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Re: Character Variant Deployment at VeriSign


this case you bought up isnt new. it was discussed in the JET and we believe the best way to deal with this is on a per language basis.

i.e. if x1=x2 under X but x1!=x2 under Y, depending if the person register in X or Y, he will get either x1 & x2 or just one of them.

there is no confusion because the registrant gets what he expected to get. (anyone remember "law of least astonishment"?)

(if I am a native in X, and i registered x1 under X, I *expect* to get x2 too. But if I am a native in Y, and i registered x1 under Y, I only *expect* to get x1 and x1 only).

thats why the JET admin suggest using the language tag as a basis to generate variants.

(of course, you can try to be aggressive, and reserved all possible variants but you probably end up with far too many variants then you can handle).

-James Seng

Adam M. Costello wrote:
AyeShil Jeon <asjeon@xxxxxxxxx> wrote:

I have no idea exactly what your point is. Would you clarify it?

Suppose a registry supports languages X and Y, and suppose that one
person wants to register label x1 (tagged with language X), and another
person wants to register label x2 (tagged with language X), and suppose
that x1 and x2 would not be considered equivalent by people whose native
language is X, but would be considered equivalent by people whose native
language is Y.  If the registration-blocking mechanism pays attention
to the tags, it will allow both x1 and x2 to be registered, missing an
opportunity to prevent confusion among Y-speaking users, and missing an
opportunity to prevent a dispute that may arise when the registrants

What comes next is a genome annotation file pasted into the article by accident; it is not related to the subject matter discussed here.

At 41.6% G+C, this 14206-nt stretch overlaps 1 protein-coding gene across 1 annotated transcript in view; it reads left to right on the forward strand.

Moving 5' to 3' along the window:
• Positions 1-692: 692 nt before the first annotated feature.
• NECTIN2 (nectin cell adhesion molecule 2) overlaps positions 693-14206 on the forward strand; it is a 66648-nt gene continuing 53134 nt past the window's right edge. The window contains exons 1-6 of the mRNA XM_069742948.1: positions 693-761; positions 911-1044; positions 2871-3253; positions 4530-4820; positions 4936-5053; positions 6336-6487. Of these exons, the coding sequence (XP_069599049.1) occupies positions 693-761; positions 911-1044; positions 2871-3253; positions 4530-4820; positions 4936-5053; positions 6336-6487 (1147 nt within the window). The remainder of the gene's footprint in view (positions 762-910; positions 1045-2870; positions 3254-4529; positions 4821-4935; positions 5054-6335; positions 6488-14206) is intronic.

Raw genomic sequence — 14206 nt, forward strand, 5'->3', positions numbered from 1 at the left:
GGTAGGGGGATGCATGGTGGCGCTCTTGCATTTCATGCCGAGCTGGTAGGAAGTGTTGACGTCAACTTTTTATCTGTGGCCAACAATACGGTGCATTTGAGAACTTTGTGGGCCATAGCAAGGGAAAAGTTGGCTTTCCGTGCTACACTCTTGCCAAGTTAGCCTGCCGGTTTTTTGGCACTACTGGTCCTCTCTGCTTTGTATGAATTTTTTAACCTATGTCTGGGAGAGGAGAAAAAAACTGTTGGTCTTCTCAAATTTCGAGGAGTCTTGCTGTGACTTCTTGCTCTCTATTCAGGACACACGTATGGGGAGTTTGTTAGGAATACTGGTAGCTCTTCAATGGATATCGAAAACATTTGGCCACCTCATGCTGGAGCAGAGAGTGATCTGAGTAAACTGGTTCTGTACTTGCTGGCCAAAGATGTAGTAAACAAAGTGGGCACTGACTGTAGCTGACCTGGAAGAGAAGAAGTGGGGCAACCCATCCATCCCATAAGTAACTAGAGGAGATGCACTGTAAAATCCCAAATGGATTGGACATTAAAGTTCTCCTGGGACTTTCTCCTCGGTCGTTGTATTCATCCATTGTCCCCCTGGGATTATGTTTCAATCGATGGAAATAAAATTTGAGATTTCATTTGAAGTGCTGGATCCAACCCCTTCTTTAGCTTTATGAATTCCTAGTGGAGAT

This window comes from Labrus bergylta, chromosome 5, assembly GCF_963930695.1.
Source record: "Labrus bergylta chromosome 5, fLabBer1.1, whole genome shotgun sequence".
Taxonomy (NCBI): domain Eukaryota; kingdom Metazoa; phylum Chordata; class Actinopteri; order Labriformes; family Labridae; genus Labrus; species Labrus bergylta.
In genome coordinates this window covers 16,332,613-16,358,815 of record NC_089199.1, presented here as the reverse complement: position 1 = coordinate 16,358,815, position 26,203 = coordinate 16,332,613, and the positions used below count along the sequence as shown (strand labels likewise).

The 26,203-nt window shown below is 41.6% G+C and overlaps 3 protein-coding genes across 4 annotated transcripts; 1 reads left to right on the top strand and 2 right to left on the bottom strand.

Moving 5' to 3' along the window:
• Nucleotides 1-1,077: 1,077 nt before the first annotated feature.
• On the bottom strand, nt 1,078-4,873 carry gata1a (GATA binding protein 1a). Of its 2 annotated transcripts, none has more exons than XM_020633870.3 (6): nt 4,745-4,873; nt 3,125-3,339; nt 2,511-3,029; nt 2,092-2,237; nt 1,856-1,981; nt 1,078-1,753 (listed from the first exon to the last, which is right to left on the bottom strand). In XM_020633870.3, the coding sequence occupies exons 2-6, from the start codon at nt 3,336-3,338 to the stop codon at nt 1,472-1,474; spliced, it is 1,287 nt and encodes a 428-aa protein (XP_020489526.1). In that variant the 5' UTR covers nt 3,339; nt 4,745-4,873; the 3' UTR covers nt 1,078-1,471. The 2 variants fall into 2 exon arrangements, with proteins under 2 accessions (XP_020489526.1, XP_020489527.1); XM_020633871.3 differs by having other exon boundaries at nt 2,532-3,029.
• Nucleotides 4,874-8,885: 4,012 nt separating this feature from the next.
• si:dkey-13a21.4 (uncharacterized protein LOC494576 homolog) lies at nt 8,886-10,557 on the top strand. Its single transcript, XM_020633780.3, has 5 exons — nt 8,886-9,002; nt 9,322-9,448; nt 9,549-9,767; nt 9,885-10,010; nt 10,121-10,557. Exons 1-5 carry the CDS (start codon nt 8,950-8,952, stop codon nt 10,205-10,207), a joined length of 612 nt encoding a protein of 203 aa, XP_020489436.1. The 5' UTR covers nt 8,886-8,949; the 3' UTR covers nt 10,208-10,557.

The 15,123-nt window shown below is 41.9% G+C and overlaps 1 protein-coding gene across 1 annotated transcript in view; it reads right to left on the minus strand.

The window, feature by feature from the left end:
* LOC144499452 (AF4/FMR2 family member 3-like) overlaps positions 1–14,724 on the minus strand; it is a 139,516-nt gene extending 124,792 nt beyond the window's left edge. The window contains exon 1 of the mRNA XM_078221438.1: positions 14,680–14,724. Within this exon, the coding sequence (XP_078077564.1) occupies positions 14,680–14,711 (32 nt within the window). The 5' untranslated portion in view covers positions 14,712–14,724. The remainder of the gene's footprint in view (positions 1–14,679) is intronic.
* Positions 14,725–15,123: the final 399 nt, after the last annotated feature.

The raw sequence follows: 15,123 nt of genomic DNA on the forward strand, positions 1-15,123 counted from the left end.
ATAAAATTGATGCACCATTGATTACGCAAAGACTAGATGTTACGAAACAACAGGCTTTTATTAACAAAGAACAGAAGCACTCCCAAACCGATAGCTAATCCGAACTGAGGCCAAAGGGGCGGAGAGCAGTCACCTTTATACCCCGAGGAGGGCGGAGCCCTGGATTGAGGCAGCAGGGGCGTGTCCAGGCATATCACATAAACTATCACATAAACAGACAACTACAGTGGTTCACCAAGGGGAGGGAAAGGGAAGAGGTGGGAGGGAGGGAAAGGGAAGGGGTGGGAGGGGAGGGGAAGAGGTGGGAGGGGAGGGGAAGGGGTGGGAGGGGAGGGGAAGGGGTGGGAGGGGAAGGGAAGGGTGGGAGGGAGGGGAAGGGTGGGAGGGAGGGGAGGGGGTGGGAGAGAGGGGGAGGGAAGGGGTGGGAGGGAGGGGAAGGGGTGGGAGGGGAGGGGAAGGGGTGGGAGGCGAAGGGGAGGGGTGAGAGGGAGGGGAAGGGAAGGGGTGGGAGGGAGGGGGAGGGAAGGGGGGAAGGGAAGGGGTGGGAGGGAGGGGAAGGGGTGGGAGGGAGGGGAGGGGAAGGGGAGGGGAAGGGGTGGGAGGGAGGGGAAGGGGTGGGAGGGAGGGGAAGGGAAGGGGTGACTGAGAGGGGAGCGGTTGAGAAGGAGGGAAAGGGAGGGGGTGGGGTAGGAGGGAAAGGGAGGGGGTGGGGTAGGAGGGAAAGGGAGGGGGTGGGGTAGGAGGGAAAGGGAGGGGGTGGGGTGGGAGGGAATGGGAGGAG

discover that Y-speakers have started visiting their sites and are
getting them confused.

Therefore I suggest that when a registry is deciding which names should
be blocked in a given zone, it should use all the variant tables that
are relevant to that zone, paying no attention to any language tags
belonging to individual names.

Here's an example of how a registry might decide whether to admit
a name.  Suppose the zone supports a set L of languages.  For each
language in L, there is a function Valid(language;label) that checks
whether the label is valid in that language, and another function
TooClose(language;label1,label2) that checks whether two labels are
confusingly similar in that language.

I suggest that the registration of a new label be allowed if

(1) Valid(language;label) is true for at least one language in L, and

(2) TooClose(language;label,existing_label) is never true for any
    existing label, for any language in L.

Notice that the language tags of the names never come into play for
deciding what blocks what.  Language tags might still be used for other
purposes, though, like pricing and the domain management user interface.

It might be possible to combine the per-language tables into larger
tables, but that's an implementation detail.

Edmon Chung <edmon@xxxxxxxxxx> wrote:

For example, given a domain registration for a domain with lang:eng
the french registry and the german registry may have different set of
variants, while the swiss registry might want to use the superset from
both for reserved variants.

I think that's fine.  I have no problem with tagging an entire zone as
"French" or "German" or "French and German".  It's tags on individual
names that I'm worried about.  I have no problem with a zone using
its own custom rule for what blocks what, as long as that rule is
applied uniformly to all names in the zone.  But if the zone applies one
blocking rule to some names in the zone, and another blocking rule to
other names in the zone, I worry that the system will be both harder to
understand and less effective at preventing confusion and disputes.